Some Thoughts on Reusable Cups and the ‘Latte Levy’

I’ve been a bit quiet so far this year both on this blog and on social media, as I’ve had other priorities both at work and in my personal life. But it would have been hard to miss the UK House of Commons Environmental Audit Committee’s recent report highlighting the problem of single-use coffee cup and proposing a 25p ‘latte levy’ on their use. We throw away 2.5 billion coffee cups in the UK annually, and the report proposes a complete ban if a system for recycling them is not developed. Some years ago, I was guilty of misguidedly putting such cups with their plastic lining into recycling bins and was then cross with myself for not looking into this sooner.


Photo: my primary KeepCup in Byron Bay, Australia.

As for the report, there are some excellent, well-written and thoughtful analyses of its proposals and potential consequences, including from United BaristasBrian’s Coffee Spot, James Hoffmann and cafespaces. The report has certainly got those who work in and/or follow the speciality coffee industry talking about the issues on social media, which is also good, although unsurprisingly, no total consensus, even if many of us ultimately want the same outcomes, on a basic, ideal-scenario level, at least.

Various alternative ideas, nudges and solutions have been proposed, and I’m sure many more will follow. It’s certainly challenging to find ways to drastically reduce such an out-of-control environmental footprint without impacting the independent coffee shops who may not be able to withstand the financial consequences of a latte levy or a disposable-cup ban. (If, like me, you know very little about planning laws in the UK and how this relates to a coffee shop’s takeout vs drinking-in ratio, this United Baristas’ primer is very informative.)

For a long time, I wasn’t overly concerned about my own disposable-cup footprint. That’s not to say that I never use them, but for me, a cup of speciality coffee is a treat — a pleasure to be savoured while spending some time in a café — so I almost always drink in. If I know I will be going to a coffee shop to get a drink to take away, I will take a reusable cup with me — I have two 8oz KeepCups, one plastic and one glass and cork, and a tumbler from Coava in Portland. It’s very rare that I spontaneously decide to buy a coffee from an independent coffee shop and don’t have time to drink in, so carrying around a reusable cup at all times is a pain, given the low usage it would get. The main exceptions to this are a) when I get coffee after running and have nowhere to keep my KeepCup — about 1–2 times per month — and b) when I travel for work and have to squeeze an unexpected coffee shop visit in between meetings.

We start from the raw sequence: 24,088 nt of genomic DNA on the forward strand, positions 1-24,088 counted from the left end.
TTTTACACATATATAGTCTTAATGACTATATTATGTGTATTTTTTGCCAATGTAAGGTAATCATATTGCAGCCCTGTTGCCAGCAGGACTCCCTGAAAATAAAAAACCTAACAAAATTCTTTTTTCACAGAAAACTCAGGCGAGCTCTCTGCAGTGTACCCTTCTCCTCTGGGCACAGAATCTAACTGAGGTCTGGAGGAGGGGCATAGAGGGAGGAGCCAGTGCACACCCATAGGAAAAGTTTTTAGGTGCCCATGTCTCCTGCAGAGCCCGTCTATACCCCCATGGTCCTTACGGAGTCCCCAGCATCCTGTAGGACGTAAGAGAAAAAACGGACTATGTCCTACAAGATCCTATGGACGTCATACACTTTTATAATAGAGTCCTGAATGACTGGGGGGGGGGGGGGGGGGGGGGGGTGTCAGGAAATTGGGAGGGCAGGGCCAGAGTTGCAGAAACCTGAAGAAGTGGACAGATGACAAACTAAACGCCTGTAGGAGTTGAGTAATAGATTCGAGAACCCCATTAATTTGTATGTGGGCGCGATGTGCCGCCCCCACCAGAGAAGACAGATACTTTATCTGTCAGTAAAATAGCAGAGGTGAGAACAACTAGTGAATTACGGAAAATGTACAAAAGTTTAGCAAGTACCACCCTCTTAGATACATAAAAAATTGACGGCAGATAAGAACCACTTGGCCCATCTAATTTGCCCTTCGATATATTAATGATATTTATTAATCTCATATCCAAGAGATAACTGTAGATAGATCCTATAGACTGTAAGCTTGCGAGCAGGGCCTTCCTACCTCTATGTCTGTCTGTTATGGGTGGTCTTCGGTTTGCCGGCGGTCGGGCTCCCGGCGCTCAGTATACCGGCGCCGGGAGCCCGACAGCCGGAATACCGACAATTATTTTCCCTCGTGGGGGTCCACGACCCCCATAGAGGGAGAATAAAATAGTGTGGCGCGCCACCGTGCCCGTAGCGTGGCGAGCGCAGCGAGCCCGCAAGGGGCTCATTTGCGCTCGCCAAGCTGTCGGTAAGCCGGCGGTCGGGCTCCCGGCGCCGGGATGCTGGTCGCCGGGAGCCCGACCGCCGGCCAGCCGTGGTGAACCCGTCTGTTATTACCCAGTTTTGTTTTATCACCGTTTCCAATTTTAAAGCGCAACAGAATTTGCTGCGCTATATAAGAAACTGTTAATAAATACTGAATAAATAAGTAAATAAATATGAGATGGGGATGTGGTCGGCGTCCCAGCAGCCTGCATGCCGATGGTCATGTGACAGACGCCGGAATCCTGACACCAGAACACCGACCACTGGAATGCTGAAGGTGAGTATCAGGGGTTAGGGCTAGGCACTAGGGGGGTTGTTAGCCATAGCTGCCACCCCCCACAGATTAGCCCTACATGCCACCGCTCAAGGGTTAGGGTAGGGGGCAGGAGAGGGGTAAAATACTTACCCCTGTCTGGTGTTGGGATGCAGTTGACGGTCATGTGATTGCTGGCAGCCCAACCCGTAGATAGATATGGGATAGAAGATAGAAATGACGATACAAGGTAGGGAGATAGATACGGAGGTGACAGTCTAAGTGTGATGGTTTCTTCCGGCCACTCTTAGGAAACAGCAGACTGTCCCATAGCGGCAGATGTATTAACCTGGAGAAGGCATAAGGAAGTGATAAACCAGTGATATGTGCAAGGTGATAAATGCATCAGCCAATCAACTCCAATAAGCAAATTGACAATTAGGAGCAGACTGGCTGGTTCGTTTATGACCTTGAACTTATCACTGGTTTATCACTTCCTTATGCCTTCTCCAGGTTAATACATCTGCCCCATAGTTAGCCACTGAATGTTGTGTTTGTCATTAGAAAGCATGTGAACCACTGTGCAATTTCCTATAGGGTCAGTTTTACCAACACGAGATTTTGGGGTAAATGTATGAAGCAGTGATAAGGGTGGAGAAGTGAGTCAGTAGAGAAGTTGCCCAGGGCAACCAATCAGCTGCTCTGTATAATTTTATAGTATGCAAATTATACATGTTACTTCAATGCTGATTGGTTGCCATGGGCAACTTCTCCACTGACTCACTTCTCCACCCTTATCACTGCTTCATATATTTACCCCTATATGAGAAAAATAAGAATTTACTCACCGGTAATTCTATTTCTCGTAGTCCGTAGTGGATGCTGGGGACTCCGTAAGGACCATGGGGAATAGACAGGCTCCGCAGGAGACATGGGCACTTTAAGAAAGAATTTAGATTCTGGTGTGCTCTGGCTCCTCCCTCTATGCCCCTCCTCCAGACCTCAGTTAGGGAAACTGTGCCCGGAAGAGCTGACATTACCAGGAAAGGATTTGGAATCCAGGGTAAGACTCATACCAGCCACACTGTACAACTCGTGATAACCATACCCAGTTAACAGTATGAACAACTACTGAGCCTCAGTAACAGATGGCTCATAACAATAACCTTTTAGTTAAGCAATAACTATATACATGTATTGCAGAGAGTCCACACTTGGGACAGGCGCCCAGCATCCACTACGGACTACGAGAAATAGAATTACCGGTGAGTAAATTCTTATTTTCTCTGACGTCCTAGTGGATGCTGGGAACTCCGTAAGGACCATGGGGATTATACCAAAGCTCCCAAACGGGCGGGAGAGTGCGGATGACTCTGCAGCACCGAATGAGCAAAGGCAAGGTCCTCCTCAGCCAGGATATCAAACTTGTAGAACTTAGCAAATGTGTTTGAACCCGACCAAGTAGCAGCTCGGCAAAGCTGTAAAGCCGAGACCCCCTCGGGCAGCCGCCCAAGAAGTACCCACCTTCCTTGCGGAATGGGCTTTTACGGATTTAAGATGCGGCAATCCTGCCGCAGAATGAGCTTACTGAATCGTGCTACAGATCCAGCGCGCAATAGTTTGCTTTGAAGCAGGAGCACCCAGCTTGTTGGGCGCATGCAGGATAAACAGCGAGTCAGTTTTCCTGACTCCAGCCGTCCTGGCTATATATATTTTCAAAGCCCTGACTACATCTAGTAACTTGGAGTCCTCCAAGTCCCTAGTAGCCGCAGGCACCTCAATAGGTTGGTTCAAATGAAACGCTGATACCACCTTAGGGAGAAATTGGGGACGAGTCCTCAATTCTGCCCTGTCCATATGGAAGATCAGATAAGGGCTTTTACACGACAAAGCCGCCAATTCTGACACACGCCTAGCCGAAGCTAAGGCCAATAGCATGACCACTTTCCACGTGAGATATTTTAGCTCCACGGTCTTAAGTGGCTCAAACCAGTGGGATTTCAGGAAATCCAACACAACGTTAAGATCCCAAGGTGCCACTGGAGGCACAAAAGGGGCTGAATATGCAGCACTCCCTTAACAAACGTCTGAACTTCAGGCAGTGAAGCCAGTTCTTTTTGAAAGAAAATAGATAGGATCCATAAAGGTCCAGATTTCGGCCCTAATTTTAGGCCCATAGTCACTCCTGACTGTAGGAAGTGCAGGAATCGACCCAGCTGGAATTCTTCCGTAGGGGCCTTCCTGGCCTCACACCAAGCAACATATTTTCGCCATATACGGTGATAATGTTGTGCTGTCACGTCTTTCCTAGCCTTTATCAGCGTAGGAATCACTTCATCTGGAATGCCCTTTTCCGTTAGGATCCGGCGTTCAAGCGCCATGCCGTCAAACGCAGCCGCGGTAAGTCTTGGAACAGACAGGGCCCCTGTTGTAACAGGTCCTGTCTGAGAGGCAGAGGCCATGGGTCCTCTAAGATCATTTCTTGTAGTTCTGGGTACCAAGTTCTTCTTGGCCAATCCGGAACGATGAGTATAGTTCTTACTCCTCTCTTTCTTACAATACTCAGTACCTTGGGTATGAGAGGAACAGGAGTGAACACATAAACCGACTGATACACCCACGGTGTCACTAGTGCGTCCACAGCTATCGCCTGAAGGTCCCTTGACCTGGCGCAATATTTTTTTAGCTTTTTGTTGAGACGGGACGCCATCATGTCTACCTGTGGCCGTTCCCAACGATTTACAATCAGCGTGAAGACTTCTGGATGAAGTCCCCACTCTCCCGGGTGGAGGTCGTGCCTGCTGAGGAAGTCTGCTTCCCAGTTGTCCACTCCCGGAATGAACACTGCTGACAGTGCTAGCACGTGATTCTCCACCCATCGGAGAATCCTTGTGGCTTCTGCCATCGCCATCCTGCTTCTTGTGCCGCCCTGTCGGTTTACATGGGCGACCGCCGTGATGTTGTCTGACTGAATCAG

Although the reusable-cup offering has improved in recent years (Brian has a great guide on his blog), there still isn’t a perfect cup for me. I tend to use my plastic KeepCup the most because it’s lightweight, fits underneath my Aeropress and comes in pretty colours. The lid has occasionally come off in my bag, allowing my coffee dregs to leak and I don’t like the ‘taste’ of drinking coffee from a plastic cup. Glass cups, however, like my KeepCup Brew, are heavier and more fragile. The Frank Green cups were retailing all over the place in Australia when I visited last year, and I love the design and functionality — except the cup doesn’t quite fit under an Aeropress and thus is useless for my travel needs. There are collapsible cups available, which could solve my running problem, but the ones I’ve seen are too large for my 4–8 oz drinks (and my pockets) and unattractive. Yes, I’m shallow but yes, shallower drinks can be served in reusable cups too and people use products more when they take pleasure in using them.

I visited a lot of coffee shops in Melbourne, Sydney, Auckland and Wellington last year, and in many of them, most takeout customers were queuing patiently with their reusable cup. It was the norm, rather than the exception. I’ve also seen multiple examples there of ‘KeepCup’ being used as a generic noun for a reusable cup — the other brands may not be too fond of this, of course, but it is a sign of how commonly they are used.


Photo: my KeepCup enjoys a rooftop view over Sydney Harbour (and the Aeropress-brewed Proud Mary coffee it holds).

Just over a year ago, Brian published a post on the Coffee Spot calling for an end to the use of disposable cups. I didn’t commit then to never using another disposable cup then and I’m not going to now either. Nobody is perfect, especially not me. In the past year, though, I have cut down my already minimal use. For example, rather than getting a filter coffee to go and rushing off to my meeting, I try to order a piccolo in a ceramic cup and drink it at the bar (trying not to get in the way of staff or other customers). There are also times when I just haven’t bought a coffee I would have done otherwise because I don’t have a reusable cup with me and don’t have time to drink a filter coffee in the shop. This makes me sad, because I love to support and write about independent coffee shops (a number of ‘reusable cup’ discounts have already been springing up; I thought Caravan’s was particularly interesting).

Of course, the onus is on me to find a way to continue to give these small businesses my custom without adding to the coffee-cup mountain, whether it’s by carrying a reusable cup with me more often, planning better to make sure I have time to drink in, ordering a drink-in piccolo instead of a hand-brewed filter coffee to go…or holding out hope that someone will invent an attractive collapsible coffee cup, suitable for use with petite beverages. I suspect the inventor may well find a market!